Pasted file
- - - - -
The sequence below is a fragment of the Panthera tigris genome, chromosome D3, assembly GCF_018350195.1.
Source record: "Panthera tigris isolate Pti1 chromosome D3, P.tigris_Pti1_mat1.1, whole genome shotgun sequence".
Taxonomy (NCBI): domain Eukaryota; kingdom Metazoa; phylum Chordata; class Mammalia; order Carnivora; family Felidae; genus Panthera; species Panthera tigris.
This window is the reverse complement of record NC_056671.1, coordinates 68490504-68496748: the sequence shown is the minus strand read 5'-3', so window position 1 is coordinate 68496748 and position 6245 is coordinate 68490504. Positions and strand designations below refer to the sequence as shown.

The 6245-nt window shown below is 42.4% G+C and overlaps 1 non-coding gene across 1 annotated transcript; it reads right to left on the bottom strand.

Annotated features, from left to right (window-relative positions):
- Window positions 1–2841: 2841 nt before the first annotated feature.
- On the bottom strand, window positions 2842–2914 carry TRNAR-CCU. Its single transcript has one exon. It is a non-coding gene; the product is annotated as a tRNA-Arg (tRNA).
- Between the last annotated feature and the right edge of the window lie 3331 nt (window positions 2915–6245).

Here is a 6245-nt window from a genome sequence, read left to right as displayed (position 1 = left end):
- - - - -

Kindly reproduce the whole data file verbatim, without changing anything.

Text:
The sequence below is a fragment of the Panthera tigris genome, chromosome D3, assembly GCF_018350195.1.
Source record: "Panthera tigris isolate Pti1 chromosome D3, P.tigris_Pti1_mat1.1, whole genome shotgun sequence".
Taxonomy (NCBI): domain Eukaryota; kingdom Metazoa; phylum Chordata; class Mammalia; order Carnivora; family Felidae; genus Panthera; species Panthera tigris.
This window is the reverse complement of record NC_056671.1, coordinates 68490504-68496748: the sequence shown is the minus strand read 5'-3', so window position 1 is coordinate 68496748 and position 6245 is coordinate 68490504. Positions and strand designations below refer to the sequence as shown.

The 6245-nt window shown below is 42.4% G+C and overlaps 1 non-coding gene across 1 annotated transcript; it reads right to left on the bottom strand.

Annotated features, from left to right (window-relative positions):
- Window positions 1–2841: 2841 nt before the first annotated feature.
- On the bottom strand, window positions 2842–2914 carry TRNAR-CCU. Its single transcript has one exon. It is a non-coding gene; the product is annotated as a tRNA-Arg (tRNA).
- Between the last annotated feature and the right edge of the window lie 3331 nt (window positions 2915–6245).

Here is a 6245-nt window from a genome sequence, read left to right as displayed (position 1 = left end):